London brewer Fuller’s has been producing its bottled conditioned Vintage Ale since 1997 when the brewer’s name on the bottle was Reg Drury and not John Keeling whose signature found itself on the bottle the year after.
Keeling’s name has been on all the Vintage ales since 1998 through to 2016 after which current head brewer Georgina Young became the third name to adorn this ongoing series.
Having accumulated various bottles over the years, including a rare 1997 (in a white box), it seemed about time to crack open a few vintages to see how they had aged and how their developments in the bottle could be compared against other vintages.
With a few friends, and the Great Northern Railway Tavern in North London as the host venue, nine bottles were opened (including two that had been contributed by fellow beer writer John Porter).
Vintage Ale 1997
With 20 years in the bottle and variable storage conditions (straddling three house moves) it would have been no surprise to find this beer a disappointment. But it was anything but and its original robust formula had clearly helped keep it in good nick.
There was a modest aroma on first exposure, with a bit of sherry-like qualities, which came through in the tasting. But it was very much at the creamier end of the sherry spectrum as sweetness came very much at the fore. Christmas pudding ale is the most obvious description to assign this beer.
Vintage Ale 1999
There were clear signs that this beer had gone over the edge. It had very little conditioning and was certainly lacking in body. Beyond the sweetness there were few discernible characteristics to appeal to the drinker.
Vintage Ale 2000
In contrast to the 1999 this beer had superb conditioning with its pert head that was retained throughout the tasting. The mouthfeel added greatly to its appeal as did the full fruity flavours that contributed to what remains a great beer after 18 years in the bottle.
Vintage Ale 2004
This vintage poured rather thin with little head retention but what it did have in its favour was some of the cherry notes that were picked up in the original tasting in 2004. Also pleasant in the mix and rounding out its character was some mild bitterness in the finish.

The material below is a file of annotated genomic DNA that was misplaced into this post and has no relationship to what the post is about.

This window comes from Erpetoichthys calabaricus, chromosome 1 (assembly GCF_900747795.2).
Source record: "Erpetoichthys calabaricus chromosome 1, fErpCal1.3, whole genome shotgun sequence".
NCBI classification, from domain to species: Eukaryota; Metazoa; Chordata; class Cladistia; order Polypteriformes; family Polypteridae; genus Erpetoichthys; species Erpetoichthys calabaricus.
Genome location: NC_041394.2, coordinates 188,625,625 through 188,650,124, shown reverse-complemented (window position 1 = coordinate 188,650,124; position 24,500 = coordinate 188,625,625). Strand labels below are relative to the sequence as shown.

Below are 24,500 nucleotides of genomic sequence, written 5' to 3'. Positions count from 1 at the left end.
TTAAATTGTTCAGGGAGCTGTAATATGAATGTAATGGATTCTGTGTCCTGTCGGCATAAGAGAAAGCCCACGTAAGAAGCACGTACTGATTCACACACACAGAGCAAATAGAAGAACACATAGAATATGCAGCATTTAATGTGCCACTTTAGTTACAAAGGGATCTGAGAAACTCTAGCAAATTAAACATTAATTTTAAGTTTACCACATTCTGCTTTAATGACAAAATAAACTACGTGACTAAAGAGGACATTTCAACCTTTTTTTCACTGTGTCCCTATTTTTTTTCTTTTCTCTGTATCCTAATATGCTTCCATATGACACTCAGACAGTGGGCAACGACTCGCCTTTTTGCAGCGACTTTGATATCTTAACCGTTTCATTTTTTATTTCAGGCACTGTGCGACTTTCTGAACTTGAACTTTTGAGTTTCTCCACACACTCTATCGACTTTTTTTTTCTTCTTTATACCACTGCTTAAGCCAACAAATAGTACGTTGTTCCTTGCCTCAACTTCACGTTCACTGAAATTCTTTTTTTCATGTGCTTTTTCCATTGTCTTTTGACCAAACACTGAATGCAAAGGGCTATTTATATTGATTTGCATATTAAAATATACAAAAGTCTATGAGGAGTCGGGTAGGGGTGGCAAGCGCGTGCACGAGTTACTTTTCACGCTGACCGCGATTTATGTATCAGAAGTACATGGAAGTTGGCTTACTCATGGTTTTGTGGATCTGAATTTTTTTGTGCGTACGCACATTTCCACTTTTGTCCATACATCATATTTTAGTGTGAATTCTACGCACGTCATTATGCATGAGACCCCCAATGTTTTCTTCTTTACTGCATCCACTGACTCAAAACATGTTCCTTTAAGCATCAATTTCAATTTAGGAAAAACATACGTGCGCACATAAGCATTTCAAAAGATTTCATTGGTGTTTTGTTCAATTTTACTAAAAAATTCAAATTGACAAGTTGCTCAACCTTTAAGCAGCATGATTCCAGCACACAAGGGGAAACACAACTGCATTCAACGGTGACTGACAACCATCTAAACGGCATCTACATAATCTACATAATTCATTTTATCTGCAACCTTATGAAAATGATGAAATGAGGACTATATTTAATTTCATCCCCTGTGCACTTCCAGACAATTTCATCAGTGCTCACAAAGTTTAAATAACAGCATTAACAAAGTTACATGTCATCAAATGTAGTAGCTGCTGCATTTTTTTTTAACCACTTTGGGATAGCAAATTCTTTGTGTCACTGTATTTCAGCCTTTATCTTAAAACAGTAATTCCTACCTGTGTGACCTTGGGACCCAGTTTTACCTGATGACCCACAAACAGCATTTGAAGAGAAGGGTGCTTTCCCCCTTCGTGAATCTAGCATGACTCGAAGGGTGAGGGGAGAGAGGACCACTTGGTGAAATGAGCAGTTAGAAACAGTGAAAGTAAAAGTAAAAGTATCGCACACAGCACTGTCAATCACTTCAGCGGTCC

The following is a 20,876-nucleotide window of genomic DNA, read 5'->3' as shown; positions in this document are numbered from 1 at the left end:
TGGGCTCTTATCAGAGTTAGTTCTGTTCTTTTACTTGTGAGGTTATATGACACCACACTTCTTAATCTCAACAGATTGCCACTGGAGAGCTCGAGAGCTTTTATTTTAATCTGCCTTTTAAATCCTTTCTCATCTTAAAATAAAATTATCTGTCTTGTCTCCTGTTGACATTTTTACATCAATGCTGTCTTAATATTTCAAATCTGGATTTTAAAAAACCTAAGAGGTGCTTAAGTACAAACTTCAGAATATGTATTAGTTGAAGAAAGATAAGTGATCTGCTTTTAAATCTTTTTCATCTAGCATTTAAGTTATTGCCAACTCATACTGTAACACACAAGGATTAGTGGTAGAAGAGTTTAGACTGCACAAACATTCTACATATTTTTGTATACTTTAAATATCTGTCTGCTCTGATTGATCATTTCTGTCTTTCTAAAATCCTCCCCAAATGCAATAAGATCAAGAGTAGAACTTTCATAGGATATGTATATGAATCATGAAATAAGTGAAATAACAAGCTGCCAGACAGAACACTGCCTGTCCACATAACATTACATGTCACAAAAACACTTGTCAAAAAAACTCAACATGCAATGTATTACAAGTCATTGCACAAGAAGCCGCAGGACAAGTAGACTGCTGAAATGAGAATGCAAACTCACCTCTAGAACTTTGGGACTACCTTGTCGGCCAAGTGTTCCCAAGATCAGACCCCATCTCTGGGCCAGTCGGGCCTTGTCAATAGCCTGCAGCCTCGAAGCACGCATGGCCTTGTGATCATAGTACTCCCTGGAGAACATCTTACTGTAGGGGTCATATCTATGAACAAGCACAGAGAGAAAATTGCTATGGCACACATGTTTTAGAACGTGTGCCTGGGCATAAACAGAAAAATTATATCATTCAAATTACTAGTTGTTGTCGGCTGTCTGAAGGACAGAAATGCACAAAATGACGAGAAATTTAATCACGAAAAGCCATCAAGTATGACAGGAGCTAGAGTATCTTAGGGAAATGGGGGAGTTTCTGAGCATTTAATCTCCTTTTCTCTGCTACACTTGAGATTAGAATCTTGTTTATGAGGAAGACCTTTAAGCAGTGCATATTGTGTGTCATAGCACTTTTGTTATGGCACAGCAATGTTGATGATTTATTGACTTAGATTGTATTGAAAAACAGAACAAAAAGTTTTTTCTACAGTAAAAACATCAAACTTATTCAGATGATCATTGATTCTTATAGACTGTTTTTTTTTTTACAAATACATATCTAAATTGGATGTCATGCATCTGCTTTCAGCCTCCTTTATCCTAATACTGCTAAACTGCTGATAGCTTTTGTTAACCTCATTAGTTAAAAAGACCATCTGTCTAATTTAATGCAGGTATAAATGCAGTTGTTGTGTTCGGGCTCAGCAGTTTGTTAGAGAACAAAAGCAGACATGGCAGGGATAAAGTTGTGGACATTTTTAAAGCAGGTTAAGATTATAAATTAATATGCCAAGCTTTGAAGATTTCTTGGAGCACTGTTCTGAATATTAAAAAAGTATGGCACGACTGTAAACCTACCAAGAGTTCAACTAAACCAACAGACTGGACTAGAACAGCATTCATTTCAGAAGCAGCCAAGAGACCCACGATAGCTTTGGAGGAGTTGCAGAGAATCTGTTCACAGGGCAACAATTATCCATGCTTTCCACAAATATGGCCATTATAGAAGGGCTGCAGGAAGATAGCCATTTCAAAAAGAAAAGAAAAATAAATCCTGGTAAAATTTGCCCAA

Vintage Ale 2011
This more recent vintage poured like a distinctly younger beer with a fresher look to the head. It also had a full bodied feel with some alcohol heat noticeable but these were well balanced with some hop characteristics from the Goldings, Organic First Gold and Soverign hops.
Vintage Ale 2012
The most recent vintage in the vertical tasting had a zesty freshness and its hops contributed to giving it an almost refreshing aspect. There are clearly many potential years ahead for this vintage as the beer has far from rounded out whereby the fruitier notes will mature and come to the fore.
To mix things up some other Fuller’s special limited editions were added to the tasting:
Brewer’s Reserve No.4 (365 days aged in oak Armagnac casks)
The Armagnac provided this beer with its over-riding characteristic that ran right through from the aroma to the finish. Rum and raisin notes were evident in the character in what is a very drinkable beer. The consensus at the tasting was that this one is worth seeking out.
Past Masters ‘XX Strong Ale’
The first beer brewed by Fuller’s in what remains on ongoing series where recipes from its archives are reprised. The conditioning was pretty good although the beer was rather thin to the taste. It did, surprisingly, retain some alcohol heat, which was very much the over-riding characteristic when this beer was first bottled.
Past Masters ‘Old Burton Extra’
The tasting finished on a highlight with this excellently condition beer that displayed great complexity. The malt showed through and set a solid backbone from where a perfectly balanced combination of sweet notes and moderate hop character was able to shine through in the taste and finish.
With many other bottles (from various breweries) ageing in the Beer Insider cellar there is the high likelihood that another tasting along similar lines will be held in the near future.
Glynn Davis, editor of Beer Insider